In a word to the wise, ADB President Takehiko Nakao yesterday advised countries to scrupulously evaluate the merits of a project before approaching China for funding under its flagship Belt and Road Initiative.
Each project identified should have a strong economic ground with a good return, he said in a press conference on the sidelines of the 52nd annual meeting of the Asian Development Bank’s board of governors, currently taking place in Nadi, Fiji.
“Otherwise, it would cause trouble for the payment capacity of the government. There are merits of having more investment, but at the same time we must be careful that we must find good projects with good returns.”
Nakao’s comments come as concerns are growing that the grandiose projects funded under the initiative will go on to create debt trap for the recipient countries.
Launched in 2013, the initiative wants to connect two-thirds of the world’s population across 70 countries through a network of land links (the “belt”) and sea routes (the “road”).
In 2017, Sri Lanka handed over a seaport located strategically on its southern coast on a 99-year lease to China after it failed to meet its debt commitments. The seaport, which cost $1.3 billion, was a BRI project.
Myanmar, Pakistan, Malaysia and Maldives, countries that were generous beneficiaries of the BRI, are cancelling or rethinking the projects.
For instance, Myanmar has scaled back plans for a Chinese-backed deepwater port on its western coast, which was a key part of the BRI, after the initial $7.3 billion price tag set off alarm bells of the south-east Asian nation becoming heavily indebted to China.
Bangladesh, too, is of particular focus of the BRI because of its strategic geographical location.
Also, attention must be paid to the projects’ environmental and social impact, said Nakao, a Japanese national.
If the criteria are met, the increased infrastructure investment is welcome.
“It is needed for global growth.”
The BRI’s idea of enhancing connectivity between East Asia, Central Asia and European countries all the way to Africa is a progeny of China’s Han and Tang dynasties’ ambitions. Hundreds of years ago, they had embarked on expansion of trade routes in this manner.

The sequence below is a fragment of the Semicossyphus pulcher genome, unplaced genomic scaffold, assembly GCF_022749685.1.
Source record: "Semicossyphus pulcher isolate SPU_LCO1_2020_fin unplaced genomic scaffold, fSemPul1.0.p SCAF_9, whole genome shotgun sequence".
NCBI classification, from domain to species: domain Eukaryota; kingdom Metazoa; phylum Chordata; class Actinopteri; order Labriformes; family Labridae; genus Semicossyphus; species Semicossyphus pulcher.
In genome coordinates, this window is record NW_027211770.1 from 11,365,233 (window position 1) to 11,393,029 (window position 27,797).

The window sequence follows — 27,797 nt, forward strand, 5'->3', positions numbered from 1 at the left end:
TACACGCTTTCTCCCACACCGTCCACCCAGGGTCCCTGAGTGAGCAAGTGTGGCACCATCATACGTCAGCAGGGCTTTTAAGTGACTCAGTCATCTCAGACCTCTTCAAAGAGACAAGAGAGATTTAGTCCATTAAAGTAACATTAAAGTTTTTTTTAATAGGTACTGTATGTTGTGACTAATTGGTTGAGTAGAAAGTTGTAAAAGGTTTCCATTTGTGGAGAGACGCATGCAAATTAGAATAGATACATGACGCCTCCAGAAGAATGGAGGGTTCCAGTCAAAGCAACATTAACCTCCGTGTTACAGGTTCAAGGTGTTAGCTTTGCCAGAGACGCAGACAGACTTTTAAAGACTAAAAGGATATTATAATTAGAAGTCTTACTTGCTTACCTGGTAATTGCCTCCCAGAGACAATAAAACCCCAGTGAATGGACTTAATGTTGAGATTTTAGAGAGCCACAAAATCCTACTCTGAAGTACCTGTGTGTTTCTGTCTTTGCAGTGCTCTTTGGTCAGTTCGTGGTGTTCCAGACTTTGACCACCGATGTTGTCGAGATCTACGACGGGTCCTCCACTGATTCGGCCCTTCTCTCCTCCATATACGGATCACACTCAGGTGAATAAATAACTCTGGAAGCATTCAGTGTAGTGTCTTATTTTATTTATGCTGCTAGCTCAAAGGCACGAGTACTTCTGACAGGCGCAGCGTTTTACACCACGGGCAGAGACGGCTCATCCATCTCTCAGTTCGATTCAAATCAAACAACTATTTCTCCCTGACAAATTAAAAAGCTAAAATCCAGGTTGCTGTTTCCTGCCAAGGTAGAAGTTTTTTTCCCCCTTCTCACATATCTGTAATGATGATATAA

Nakao, however, remained ambiguous when probed about the possibility of the Manila-based lender’s continuation of concessionary lending for Bangladesh once it becomes a middle-income country.
“At this moment, we are full-heartedly supporting Bangladesh,” he said, while citing the $200 million grant extended to the country last year to help the government deal with the influx of Rohingyas as a case in point.
The ADB provides both concessionary and non-concessionary loans to Bangladesh at present. The concessionary loans come with 2 percent interest rate, a 25-year repayment period including five years’ grace period, while the non-concessionary loans have LIBOR-based interest rate that ends up being more than 2 percent.
Last year, the Manila-based lender pledged $2.20 billion for Bangladesh, its highest yet for the country and the third highest amongst the Asian nations in 2018.
Nakao also took the opportunity to praise Prime Minister Sheikh Hasina’s leadership role over the past decade.
“I have a very positive view of Bangladesh because of her strong leadership, especially regarding gender and education issues. She is so enthusiastic about education for young girls, esp. in areas of science.”
The prime minister is keen on partnering with the ADB regarding railway reform, port reform, water project and education, he added.
In a separate press briefing on Wednesday, Hun Kim, ADB’s director general for South Asia operations, lauded Bangladesh for its economic advancement in the past decade.
“Bangladesh is really becoming a success story of the region -- pulling itself ahead of the game. We have big expectations -- we are betting big on the future of Bangladesh.”
The country’s capacity to implement large volumes of infrastructure projects will be the main stumbling block to realising its growth ambitions.
“Your capacity to implement mega projects or many projects is growing but that will be the main bottleneck. Money will never be an issue. If an economy is growing at 7-8 percent the whole world will come and invest,” he added.
Finance ministers, central bank governors, government officials, private sector representatives, development partners, youth, as well as members of the academy, civil society, and media from Asia and the Pacific, as well as around the world, are participating in the five-day event.
The theme for this year’s event is “Prosperity through Unity”.